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Phase-Shift Between Surface Ocean
Warming, Evaporation and Changes
of Continental Ice Volume During
Termination I Observed at Tropical Ocean
Sediment Cores
Anton Eisenhauer, Christian Horn, Dirk N
rnberg, Thomas Blanz
and Dieter Garbe-Sch
Abstract The hypothesis that the tropical oceans lead the global warming at the
Termination I and II by
3,000 years (Visser et al. 2003 ) whereas
melting of the northern continental ice masses is lacking behind challenges the
Milankovitch theory of climate change and emphasizes the role of the tropics for
global climate change. Although the simultaneous multi-proxy approach of
planktonic foraminiferal Mg/Ca,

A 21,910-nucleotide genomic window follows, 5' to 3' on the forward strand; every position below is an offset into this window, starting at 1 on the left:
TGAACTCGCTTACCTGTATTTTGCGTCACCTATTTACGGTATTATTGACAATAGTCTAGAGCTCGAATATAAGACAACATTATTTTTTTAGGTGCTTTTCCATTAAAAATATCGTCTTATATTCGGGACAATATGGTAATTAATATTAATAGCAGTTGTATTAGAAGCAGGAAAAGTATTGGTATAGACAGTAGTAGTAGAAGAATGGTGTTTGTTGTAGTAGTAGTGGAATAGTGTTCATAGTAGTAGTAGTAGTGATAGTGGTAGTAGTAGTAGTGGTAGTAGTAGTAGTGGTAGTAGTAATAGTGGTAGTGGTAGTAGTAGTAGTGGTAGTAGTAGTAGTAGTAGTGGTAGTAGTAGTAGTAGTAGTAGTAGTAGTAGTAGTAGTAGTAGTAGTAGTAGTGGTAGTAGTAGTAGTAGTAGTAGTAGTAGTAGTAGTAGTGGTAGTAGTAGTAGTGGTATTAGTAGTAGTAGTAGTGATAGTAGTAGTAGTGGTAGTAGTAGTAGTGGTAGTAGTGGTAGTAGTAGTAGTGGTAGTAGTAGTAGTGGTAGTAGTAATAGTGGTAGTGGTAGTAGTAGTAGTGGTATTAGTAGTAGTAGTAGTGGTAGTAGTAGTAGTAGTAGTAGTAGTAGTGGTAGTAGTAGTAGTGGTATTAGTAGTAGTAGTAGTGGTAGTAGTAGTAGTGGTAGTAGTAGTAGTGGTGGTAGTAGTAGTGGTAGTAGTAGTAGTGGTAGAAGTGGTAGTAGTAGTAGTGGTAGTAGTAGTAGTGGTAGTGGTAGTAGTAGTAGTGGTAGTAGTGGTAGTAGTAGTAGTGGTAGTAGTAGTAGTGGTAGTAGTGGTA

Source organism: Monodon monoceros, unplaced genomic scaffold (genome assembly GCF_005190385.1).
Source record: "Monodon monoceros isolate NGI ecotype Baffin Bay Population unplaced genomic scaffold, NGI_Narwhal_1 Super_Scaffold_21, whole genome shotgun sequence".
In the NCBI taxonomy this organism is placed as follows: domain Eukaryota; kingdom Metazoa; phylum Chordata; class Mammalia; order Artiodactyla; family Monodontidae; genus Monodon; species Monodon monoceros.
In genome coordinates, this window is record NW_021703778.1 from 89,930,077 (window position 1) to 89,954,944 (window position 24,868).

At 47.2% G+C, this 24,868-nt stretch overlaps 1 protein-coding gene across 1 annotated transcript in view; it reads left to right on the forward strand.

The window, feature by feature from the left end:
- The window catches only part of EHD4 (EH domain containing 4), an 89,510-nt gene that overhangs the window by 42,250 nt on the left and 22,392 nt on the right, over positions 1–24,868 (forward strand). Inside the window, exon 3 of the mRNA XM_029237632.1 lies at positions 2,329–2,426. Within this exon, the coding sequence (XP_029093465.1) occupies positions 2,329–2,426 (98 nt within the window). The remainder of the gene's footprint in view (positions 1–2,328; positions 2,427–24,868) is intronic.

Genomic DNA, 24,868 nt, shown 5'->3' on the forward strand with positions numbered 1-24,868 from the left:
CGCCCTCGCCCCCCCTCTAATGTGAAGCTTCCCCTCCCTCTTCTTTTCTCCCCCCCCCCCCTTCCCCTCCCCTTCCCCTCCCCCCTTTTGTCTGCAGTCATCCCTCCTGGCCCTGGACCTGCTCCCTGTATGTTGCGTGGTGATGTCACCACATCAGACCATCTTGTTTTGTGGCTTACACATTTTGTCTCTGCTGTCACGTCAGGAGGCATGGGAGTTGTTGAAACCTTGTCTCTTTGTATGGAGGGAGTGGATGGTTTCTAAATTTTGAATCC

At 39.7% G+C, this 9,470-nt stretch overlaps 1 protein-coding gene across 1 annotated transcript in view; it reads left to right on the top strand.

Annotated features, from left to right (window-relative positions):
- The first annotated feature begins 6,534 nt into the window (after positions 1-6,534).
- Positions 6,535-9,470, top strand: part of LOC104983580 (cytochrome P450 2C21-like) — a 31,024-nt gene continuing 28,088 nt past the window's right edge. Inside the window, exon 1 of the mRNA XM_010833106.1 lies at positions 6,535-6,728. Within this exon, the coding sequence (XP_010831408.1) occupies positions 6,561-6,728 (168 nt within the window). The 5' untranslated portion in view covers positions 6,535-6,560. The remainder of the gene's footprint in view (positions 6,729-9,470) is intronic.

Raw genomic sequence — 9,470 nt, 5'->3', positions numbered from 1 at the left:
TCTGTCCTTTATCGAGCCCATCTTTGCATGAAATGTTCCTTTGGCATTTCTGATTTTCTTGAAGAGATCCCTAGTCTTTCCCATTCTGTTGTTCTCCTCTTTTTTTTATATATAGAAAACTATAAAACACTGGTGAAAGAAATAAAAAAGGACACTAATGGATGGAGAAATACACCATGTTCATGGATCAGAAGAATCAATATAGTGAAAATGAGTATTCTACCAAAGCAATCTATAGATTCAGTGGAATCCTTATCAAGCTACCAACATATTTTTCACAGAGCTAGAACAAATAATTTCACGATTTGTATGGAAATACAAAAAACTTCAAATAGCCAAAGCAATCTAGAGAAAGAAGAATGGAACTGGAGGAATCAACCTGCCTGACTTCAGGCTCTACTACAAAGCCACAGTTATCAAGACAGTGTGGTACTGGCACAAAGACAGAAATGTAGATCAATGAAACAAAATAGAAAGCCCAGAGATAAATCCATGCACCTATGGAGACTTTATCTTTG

2,000 to
18 O and
44/40 Ca from tropical sediment core
SO-164-03-4 (16
N; 72
W; 2,744 m) from the Caribbean tend to
rm the observation by Visser et al. ( 2003 ) we interpret the shift between
Mg/Ca and
18 O in core SO-164-03-4 to be due to local changes in sea-surface salinity
(SSS) variations triggered by glacial/interglacial related shifts of the Inter-tropical
Convergence Zone (ITCZ).
Keywords Sea-surface temperature
Sea-surface salinity
Termination I
Foraminiferal geochemistry
Ca isotopes
1 Introduction
We investigated the important question in paleo-climatology to which degree the
high northern latitudes or the tropics are triggering glacial/interglacial climate
change. In more detail the proposed study is intended to examine the timing and
phasing of ocean warming around Termination I verifying the hypothesis, put
forward by Visser et al. in 2003 . The inferences of Visser et al. ( 2003 ) are based on
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